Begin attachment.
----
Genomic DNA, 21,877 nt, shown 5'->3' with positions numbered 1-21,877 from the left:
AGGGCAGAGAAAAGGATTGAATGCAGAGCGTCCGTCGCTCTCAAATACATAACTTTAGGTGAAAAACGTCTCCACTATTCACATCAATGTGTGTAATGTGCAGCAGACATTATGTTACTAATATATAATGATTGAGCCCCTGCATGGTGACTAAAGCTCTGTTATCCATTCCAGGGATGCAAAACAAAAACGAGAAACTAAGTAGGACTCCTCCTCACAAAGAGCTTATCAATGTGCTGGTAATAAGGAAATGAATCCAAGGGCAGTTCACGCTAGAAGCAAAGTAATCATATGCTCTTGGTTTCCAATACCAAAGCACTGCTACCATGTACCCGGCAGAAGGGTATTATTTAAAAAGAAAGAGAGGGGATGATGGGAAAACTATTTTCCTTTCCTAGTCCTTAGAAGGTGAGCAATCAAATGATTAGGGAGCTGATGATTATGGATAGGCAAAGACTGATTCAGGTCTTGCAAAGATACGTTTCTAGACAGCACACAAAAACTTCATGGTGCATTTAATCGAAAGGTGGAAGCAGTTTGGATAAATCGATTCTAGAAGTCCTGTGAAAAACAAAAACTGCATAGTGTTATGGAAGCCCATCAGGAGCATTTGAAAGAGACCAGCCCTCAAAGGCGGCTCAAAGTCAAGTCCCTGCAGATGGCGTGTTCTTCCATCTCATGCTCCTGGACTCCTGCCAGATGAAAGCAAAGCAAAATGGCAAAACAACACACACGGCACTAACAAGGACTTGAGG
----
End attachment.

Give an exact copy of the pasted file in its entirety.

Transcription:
Genomic DNA, 21,877 nt, shown 5'->3' with positions numbered 1-21,877 from the left:
AGGGCAGAGAAAAGGATTGAATGCAGAGCGTCCGTCGCTCTCAAATACATAACTTTAGGTGAAAAACGTCTCCACTATTCACATCAATGTGTGTAATGTGCAGCAGACATTATGTTACTAATATATAATGATTGAGCCCCTGCATGGTGACTAAAGCTCTGTTATCCATTCCAGGGATGCAAAACAAAAACGAGAAACTAAGTAGGACTCCTCCTCACAAAGAGCTTATCAATGTGCTGGTAATAAGGAAATGAATCCAAGGGCAGTTCACGCTAGAAGCAAAGTAATCATATGCTCTTGGTTTCCAATACCAAAGCACTGCTACCATGTACCCGGCAGAAGGGTATTATTTAAAAAGAAAGAGAGGGGATGATGGGAAAACTATTTTCCTTTCCTAGTCCTTAGAAGGTGAGCAATCAAATGATTAGGGAGCTGATGATTATGGATAGGCAAAGACTGATTCAGGTCTTGCAAAGATACGTTTCTAGACAGCACACAAAAACTTCATGGTGCATTTAATCGAAAGGTGGAAGCAGTTTGGATAAATCGATTCTAGAAGTCCTGTGAAAAACAAAAACTGCATAGTGTTATGGAAGCCCATCAGGAGCATTTGAAAGAGACCAGCCCTCAAAGGCGGCTCAAAGTCAAGTCCCTGCAGATGGCGTGTTCTTCCATCTCATGCTCCTGGACTCCTGCCAGATGAAAGCAAAGCAAAATGGCAAAACAACACACACGGCACTAACAAGGACTTGAGG